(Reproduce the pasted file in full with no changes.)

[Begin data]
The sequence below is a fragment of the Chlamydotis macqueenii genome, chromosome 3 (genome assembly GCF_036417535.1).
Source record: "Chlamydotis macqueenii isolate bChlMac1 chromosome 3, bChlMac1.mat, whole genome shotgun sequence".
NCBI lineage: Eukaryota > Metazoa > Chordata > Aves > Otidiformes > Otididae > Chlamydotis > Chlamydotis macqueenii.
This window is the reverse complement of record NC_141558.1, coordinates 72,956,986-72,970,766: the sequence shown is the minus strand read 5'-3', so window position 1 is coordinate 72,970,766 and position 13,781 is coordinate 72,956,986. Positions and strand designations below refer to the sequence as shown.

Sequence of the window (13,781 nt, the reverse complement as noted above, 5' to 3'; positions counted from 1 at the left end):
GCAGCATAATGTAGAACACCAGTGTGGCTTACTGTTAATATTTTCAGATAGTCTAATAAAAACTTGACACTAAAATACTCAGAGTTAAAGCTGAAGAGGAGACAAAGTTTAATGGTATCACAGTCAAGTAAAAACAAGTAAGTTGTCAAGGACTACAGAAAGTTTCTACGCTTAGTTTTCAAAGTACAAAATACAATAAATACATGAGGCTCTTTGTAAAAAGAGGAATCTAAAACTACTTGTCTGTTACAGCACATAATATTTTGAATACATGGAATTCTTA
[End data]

The sequence below is a fragment of the Chlamydotis macqueenii genome, chromosome 3 (genome assembly GCF_036417535.1).
Source record: "Chlamydotis macqueenii isolate bChlMac1 chromosome 3, bChlMac1.mat, whole genome shotgun sequence".
NCBI lineage: Eukaryota > Metazoa > Chordata > Aves > Otidiformes > Otididae > Chlamydotis > Chlamydotis macqueenii.
This window is the reverse complement of record NC_141558.1, coordinates 72,956,986-72,970,766: the sequence shown is the minus strand read 5'-3', so window position 1 is coordinate 72,970,766 and position 13,781 is coordinate 72,956,986. Positions and strand designations below refer to the sequence as shown.

Sequence of the window (13,781 nt, the reverse complement as noted above, 5' to 3'; positions counted from 1 at the left end):
GCAGCATAATGTAGAACACCAGTGTGGCTTACTGTTAATATTTTCAGATAGTCTAATAAAAACTTGACACTAAAATACTCAGAGTTAAAGCTGAAGAGGAGACAAAGTTTAATGGTATCACAGTCAAGTAAAAACAAGTAAGTTGTCAAGGACTACAGAAAGTTTCTACGCTTAGTTTTCAAAGTACAAAATACAATAAATACATGAGGCTCTTTGTAAAAAGAGGAATCTAAAACTACTTGTCTGTTACAGCACATAATATTTTGAATACATGGAATTCTTA